PERMANENT POSE: Christy Turlington is teaming up again with Ralph Pucci International to inspire a group of its mannequins, but this time around she’s trying to take her likeness to a higher ground. Ten years after Turlington and Pucci joined forces to create mannequins featured in the Metropolitan Museum of Art’s Costume Institute, which resemble the supermodel, they have come up with a new collaboration.

Turlington, a yoga enthusiast, has been lunging and stretching for Pucci sculptors and artists for the past six months for the project, which culminates with the May unveiling of seven new mannequins shaped in the Lotus position and other Zen-like poses. Turlington will also outfit the mannequins for display in Pucci’s showroom in looks from the Nuala collection, the yoga-inspired line she designs for Puma, but the mannequins will be offered to retailers interested in promoting other lines, as well.

HOTEL COUTURE: Bulgari solidified its plans this week for its first hotel to open in Milan in the second half of 2003. Bulgari Hotels & Resorts, a joint venture with Marriott International Inc. created last year, signed a lease for a property in Via Privata Fratelli Gabba, in the center of the city between the La Scala theater and the Brera district. While the building will be renovated by its owners, Bulgari and Marriott will invest $5.2 million in design expenses, supplies and start-up costs.

“The general economic situation is troubled and tourism is still suffering, but the agreement we signed is related to something that will happen in two years time,” said Francesco Trapani, chief executive of the Rome-based jewelry group and president of Bulgari Hotels & Resorts. “We all hope that, by then, the international situation will have improved.”

The hotel will be designed by Bulgari and architects Antonio Citterio & Partners, a studio that has collaborated with fashion and luxury goods companies such as Cerruti, Ermenegildo Zegna and Damiani. Citterio will develop all the Bulgari hotels scheduled to open around the world in the next five years, in cities such as Rome, Paris, London, New York and Tokyo.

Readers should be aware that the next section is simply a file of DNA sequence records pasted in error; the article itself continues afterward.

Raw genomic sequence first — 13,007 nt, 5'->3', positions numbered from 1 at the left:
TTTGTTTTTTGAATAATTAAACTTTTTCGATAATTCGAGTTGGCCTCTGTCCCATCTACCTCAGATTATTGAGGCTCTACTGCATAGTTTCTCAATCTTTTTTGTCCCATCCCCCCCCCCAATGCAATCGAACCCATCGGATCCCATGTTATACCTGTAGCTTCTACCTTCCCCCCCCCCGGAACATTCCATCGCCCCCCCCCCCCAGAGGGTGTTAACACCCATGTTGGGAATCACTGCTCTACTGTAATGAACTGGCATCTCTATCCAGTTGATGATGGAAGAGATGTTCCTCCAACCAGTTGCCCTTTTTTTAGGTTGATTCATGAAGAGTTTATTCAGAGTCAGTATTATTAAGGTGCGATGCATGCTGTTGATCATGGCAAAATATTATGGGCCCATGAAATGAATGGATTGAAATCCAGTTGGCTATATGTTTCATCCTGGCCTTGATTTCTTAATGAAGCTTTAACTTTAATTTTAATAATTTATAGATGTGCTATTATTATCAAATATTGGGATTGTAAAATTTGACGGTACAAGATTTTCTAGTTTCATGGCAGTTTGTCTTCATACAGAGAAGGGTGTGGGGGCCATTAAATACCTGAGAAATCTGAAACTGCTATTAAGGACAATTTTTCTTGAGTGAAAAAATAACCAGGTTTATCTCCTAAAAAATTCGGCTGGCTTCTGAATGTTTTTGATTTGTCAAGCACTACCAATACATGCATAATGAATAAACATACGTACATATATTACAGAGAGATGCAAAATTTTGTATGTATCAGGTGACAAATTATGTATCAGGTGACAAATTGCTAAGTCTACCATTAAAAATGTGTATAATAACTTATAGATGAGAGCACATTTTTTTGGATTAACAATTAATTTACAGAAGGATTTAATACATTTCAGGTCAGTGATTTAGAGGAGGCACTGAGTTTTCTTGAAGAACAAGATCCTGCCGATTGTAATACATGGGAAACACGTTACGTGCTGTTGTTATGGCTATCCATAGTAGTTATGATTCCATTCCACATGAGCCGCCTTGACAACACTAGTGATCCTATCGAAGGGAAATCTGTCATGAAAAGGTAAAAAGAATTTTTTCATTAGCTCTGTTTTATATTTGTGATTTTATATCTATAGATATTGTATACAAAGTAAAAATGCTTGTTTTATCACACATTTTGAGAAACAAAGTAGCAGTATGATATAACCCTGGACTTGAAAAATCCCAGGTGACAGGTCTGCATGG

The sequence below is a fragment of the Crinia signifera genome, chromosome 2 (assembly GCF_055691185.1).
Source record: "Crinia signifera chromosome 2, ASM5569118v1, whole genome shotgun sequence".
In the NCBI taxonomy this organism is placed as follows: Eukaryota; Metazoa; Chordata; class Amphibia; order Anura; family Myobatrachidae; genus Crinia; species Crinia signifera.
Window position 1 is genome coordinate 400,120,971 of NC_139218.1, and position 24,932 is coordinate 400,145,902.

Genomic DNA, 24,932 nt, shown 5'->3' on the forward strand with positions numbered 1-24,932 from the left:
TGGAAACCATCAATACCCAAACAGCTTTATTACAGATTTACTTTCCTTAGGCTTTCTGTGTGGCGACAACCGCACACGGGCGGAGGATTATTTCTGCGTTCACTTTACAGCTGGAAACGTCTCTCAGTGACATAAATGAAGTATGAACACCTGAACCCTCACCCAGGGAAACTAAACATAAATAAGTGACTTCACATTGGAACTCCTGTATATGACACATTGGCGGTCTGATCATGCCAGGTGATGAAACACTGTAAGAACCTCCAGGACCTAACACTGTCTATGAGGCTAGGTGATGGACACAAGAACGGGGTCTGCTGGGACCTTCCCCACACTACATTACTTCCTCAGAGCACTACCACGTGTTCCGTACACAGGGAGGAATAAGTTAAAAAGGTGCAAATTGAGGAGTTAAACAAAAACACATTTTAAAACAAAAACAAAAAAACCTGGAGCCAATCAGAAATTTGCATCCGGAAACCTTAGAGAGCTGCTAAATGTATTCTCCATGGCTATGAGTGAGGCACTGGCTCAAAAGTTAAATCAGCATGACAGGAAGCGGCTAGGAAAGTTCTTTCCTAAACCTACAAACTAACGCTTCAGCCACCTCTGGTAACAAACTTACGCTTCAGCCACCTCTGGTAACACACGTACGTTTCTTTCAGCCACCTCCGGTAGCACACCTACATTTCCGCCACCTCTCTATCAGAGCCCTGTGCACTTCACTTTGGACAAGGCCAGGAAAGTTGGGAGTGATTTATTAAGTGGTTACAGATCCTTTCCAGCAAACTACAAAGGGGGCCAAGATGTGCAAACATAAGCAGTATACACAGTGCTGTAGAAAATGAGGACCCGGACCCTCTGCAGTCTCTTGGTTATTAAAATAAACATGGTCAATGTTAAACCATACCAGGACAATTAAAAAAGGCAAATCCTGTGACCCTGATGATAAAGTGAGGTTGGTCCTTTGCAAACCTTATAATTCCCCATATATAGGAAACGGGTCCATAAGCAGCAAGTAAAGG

The Milan hotel will feature 52 rooms and suites and include a restaurant, a cafe, a spa with an indoor pool and a 2,000 square-foot presidential suite with a private terrace, while the building also boasts a 43,200-square-foot garden, which borders with the city’s botanical garden. Trapani said prices of the rooms will be in the “highest market range of the luxury hotels” in the city.

GAME DAY: Umbra, the Toronto-based home furnishings company, has tapped into the lucrative gift market with its first range of classic games that the company designed with a modern twist. Umbra’s dominoes, for instance, come in a thick walnut case, metal poker chips are perforated with a punch-out pattern and playing cards are resized in a long, narrow deck with optical art designs and an oval leather case.

Another deck of cards was created with models cast as the Kings, Queens and Jacks, while a greyhound plays the Joker, and the diamonds, hearts, clubs and spades are remade as amorphic shapes to make them more distinct, said Umbra cofounder Paul Rowan, who heads up design. Retail prices range from $25 for the cards to $100 for the poker set, which are set to ship to specialty stores next month, while Umbra plans to develop chess and checker boards and a backgammon set later this year.

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